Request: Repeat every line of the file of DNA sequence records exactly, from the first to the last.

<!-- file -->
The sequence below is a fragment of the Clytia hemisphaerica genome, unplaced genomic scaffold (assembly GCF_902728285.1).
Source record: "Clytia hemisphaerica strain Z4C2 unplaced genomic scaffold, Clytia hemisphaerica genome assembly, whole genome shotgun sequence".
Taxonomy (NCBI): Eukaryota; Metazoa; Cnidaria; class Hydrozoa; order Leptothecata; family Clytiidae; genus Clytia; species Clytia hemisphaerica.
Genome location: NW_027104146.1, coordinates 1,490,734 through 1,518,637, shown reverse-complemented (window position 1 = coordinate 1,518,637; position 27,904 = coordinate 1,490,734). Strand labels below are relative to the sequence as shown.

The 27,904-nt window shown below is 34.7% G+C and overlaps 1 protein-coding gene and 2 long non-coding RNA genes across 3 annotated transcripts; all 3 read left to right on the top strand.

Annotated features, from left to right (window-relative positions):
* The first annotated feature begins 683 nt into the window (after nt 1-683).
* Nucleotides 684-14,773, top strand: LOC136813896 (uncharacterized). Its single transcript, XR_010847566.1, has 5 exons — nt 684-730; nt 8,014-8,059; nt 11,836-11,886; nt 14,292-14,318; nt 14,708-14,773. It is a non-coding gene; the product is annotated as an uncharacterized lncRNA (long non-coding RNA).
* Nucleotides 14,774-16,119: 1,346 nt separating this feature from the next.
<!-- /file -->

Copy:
The sequence below is a fragment of the Clytia hemisphaerica genome, unplaced genomic scaffold (assembly GCF_902728285.1).
Source record: "Clytia hemisphaerica strain Z4C2 unplaced genomic scaffold, Clytia hemisphaerica genome assembly, whole genome shotgun sequence".
Taxonomy (NCBI): Eukaryota; Metazoa; Cnidaria; class Hydrozoa; order Leptothecata; family Clytiidae; genus Clytia; species Clytia hemisphaerica.
Genome location: NW_027104146.1, coordinates 1,490,734 through 1,518,637, shown reverse-complemented (window position 1 = coordinate 1,518,637; position 27,904 = coordinate 1,490,734). Strand labels below are relative to the sequence as shown.

The 27,904-nt window shown below is 34.7% G+C and overlaps 1 protein-coding gene and 2 long non-coding RNA genes across 3 annotated transcripts; all 3 read left to right on the top strand.

Annotated features, from left to right (window-relative positions):
* The first annotated feature begins 683 nt into the window (after nt 1-683).
* Nucleotides 684-14,773, top strand: LOC136813896 (uncharacterized). Its single transcript, XR_010847566.1, has 5 exons — nt 684-730; nt 8,014-8,059; nt 11,836-11,886; nt 14,292-14,318; nt 14,708-14,773. It is a non-coding gene; the product is annotated as an uncharacterized lncRNA (long non-coding RNA).
* Nucleotides 14,774-16,119: 1,346 nt separating this feature from the next.